Spain's ruling party denies corruption charges
Spain's ruling cnetre-right Popular Party went on the defensive Friday against a new corruption scandal that threatens to further erode voters' confidence in politicians, already damaged by the country's severe economic downturn.
Popular Party secretary general Maria Dolores de Cospedal "categorically" denied a report that alleged under her watch senior party members collected undeclared salaries, mainly from private companies, which was published in the El Mundo newspaper.
Cospedal was nominated to the party's post in 2008 by Prime Minister Mariano Rajoy, in power since December 2011.
The centre-right newspaper, citing "five reliable sources of successive management boards of the party, reported that former Popular Party treasurer Luis Barcenas distributed during two decades envelopes containing between 5,000 and 15,000 euros to party directors on top of their official salaries.
"Rajoy, who according to Popular Party sources never touched these complementary payments, ordered Cospedal to put an end to this practice in 2009," the newspaper said.
"The money came from commissions collected from construction firms, insurance companies and anonymous donations."
The beneficiaries were "executive secretaries, elected officials and other members of the party apparatus."
The El Mundo report comes just two days after Spanish media reported that Barcenas and several others who were not named have a Swiss bank account with 22 million euros.
"The Popular Party's accounts are clear, transparent and inspected by the Court of Auditors," Cospedal said.
"You belong to a great party which defends decency and whoever does something (wrong) pays for it," she told a gathering of Popular Party members in Almeria.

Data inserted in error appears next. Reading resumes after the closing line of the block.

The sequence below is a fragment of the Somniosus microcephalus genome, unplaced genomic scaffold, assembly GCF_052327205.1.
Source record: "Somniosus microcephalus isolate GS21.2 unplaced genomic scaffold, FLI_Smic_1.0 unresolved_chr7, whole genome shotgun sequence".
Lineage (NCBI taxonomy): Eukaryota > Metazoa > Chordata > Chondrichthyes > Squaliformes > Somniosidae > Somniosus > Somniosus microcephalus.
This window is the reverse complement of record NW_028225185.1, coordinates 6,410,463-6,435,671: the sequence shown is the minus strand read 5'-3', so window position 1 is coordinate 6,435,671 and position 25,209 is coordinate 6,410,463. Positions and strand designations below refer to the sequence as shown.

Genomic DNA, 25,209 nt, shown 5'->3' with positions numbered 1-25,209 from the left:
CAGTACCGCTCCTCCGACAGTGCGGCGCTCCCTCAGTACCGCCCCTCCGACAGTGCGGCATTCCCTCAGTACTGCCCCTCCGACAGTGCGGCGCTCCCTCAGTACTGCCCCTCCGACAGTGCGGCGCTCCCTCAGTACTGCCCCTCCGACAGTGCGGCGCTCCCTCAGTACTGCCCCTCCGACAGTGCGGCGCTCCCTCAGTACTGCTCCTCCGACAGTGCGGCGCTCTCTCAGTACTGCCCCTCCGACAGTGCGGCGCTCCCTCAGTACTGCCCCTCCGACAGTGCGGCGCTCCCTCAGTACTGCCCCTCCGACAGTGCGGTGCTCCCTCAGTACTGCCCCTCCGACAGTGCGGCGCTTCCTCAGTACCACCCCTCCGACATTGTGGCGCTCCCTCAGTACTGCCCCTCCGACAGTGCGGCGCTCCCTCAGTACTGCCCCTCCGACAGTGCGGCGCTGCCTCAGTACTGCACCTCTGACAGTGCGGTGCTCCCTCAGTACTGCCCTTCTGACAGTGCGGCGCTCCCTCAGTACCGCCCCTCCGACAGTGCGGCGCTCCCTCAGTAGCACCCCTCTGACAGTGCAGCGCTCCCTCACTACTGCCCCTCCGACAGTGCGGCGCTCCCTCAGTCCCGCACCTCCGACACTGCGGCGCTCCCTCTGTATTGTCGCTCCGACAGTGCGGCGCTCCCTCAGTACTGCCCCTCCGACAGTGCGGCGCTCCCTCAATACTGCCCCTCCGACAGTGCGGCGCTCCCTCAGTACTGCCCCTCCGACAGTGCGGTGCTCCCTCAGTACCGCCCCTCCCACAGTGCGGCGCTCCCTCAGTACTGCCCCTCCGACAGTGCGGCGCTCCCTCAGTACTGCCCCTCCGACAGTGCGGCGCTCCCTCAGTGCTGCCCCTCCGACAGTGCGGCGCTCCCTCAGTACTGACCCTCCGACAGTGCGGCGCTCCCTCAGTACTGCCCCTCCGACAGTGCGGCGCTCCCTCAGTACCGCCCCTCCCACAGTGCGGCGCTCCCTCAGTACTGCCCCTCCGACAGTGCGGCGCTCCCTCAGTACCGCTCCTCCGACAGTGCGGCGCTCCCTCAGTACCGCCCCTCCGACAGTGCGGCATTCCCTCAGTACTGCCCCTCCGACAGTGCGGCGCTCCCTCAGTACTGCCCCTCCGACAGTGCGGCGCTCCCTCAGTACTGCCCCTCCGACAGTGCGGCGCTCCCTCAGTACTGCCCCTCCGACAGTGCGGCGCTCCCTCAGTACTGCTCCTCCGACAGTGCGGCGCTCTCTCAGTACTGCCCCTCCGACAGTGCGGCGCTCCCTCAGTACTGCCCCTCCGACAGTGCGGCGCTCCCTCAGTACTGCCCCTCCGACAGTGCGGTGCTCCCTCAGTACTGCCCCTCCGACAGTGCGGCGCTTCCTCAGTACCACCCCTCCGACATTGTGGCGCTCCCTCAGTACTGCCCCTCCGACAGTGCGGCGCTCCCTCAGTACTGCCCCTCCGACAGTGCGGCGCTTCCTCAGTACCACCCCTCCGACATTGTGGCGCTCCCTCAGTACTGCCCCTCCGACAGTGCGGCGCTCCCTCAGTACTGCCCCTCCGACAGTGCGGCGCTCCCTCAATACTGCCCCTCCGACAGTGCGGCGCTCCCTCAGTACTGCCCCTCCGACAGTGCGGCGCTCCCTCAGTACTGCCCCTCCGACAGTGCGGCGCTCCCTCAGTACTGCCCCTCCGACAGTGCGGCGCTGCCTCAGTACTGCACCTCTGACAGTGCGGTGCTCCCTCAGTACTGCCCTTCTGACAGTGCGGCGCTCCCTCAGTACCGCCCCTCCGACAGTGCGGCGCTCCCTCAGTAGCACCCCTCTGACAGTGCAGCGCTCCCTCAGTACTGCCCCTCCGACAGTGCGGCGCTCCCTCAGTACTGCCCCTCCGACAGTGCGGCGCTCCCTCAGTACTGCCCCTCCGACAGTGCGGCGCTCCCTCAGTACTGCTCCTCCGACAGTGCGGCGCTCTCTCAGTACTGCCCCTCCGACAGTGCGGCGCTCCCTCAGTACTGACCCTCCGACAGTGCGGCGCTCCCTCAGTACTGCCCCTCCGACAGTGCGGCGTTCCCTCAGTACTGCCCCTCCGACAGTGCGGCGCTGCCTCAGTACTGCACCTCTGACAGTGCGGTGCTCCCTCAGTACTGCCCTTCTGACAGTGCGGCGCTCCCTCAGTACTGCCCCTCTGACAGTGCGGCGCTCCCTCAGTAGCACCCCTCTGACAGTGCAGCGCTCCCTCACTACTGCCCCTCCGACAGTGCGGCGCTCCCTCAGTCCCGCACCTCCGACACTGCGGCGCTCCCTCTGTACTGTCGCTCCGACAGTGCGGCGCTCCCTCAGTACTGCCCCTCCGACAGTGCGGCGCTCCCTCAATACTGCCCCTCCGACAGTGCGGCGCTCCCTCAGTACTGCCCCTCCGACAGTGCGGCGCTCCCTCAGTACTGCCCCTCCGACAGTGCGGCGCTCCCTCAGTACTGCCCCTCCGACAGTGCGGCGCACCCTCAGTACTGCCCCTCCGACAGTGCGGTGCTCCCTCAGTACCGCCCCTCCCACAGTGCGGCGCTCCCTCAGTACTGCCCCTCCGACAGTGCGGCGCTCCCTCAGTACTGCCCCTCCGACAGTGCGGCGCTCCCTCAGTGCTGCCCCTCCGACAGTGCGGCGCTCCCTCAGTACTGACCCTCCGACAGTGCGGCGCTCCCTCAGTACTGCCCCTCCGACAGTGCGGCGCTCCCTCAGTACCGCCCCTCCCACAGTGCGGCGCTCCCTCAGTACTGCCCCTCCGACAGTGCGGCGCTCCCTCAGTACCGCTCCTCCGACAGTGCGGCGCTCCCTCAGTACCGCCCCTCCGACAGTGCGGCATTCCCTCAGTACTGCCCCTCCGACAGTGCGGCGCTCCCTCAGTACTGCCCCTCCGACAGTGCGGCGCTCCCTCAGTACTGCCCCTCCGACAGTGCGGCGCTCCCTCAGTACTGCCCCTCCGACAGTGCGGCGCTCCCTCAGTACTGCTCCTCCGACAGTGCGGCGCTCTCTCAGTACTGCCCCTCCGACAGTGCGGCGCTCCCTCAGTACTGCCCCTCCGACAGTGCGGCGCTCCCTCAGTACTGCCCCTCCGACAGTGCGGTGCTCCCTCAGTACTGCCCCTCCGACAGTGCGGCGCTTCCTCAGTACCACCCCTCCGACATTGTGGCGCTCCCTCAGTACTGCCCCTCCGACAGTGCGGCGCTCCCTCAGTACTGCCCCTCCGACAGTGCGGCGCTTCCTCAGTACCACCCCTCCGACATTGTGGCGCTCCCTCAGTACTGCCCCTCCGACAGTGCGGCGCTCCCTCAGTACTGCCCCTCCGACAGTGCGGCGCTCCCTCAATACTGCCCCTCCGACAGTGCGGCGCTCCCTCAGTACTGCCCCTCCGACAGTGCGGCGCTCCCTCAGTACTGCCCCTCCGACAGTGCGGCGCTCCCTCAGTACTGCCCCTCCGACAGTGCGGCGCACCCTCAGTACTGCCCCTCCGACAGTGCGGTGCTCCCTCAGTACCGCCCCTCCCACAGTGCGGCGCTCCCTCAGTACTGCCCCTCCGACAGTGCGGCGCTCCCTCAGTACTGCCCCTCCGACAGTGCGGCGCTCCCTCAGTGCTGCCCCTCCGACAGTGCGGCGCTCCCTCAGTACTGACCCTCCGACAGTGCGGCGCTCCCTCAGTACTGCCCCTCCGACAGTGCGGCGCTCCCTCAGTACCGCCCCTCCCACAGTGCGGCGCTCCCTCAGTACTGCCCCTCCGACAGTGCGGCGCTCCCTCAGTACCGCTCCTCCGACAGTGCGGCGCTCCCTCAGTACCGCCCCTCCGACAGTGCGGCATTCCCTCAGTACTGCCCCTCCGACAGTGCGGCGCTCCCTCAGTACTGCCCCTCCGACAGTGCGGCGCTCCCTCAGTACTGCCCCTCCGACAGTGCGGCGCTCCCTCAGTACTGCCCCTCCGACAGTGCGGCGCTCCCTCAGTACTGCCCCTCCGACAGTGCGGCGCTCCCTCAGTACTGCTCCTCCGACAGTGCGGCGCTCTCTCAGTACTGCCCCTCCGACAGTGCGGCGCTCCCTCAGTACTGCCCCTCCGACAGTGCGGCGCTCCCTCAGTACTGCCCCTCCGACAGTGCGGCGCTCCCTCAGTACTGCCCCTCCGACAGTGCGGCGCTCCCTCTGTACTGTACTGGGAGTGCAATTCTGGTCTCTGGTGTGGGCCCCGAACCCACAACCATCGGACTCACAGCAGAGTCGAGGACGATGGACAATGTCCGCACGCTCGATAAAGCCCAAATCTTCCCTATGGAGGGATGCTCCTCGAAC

The latest report however sparked a firestorm of criticism from voters on social media sites and opposition parties.
"Mister Rajoy should provide explanations immediately," said the head of the main opposition Socialist Party, Alfredo Perez Rubalcaba.
Members of Spain's "indignant" movement, which occupied the main square in Madrid and several other cities in 2011 to protest against economic inequality and corruption, have called for a protest outside of the Popular Party's headquarters later on Friday.
"It is like we have broken new ground in the growing divorce between citizens and politicians in Spain" with the succesive corruption revelations, said Fernando Vallespin, a political science professor at Madrid's Autonomous University.
Barcenas was already investigated in 2009 as part of a corruption probe involving businessmen with ties to the Popular Party.
The successive allegations of corruption involving political parties in Spain have added to concerns in Spain which is mired in recession, drowning in debt and saddled with an unemployment rate exceeding 25 percent.
Spaniards' distrust of their leaders and worries over corruption have increased steadily in recent months, according to a monthly barometer published by the Sociological Research Center, a public body.
"There was a certain amount of tolerance" before the economic downturn in Spain, but not now, said Vallespin, adding that the country needed an "ethical catharsis".
© 2013 AFP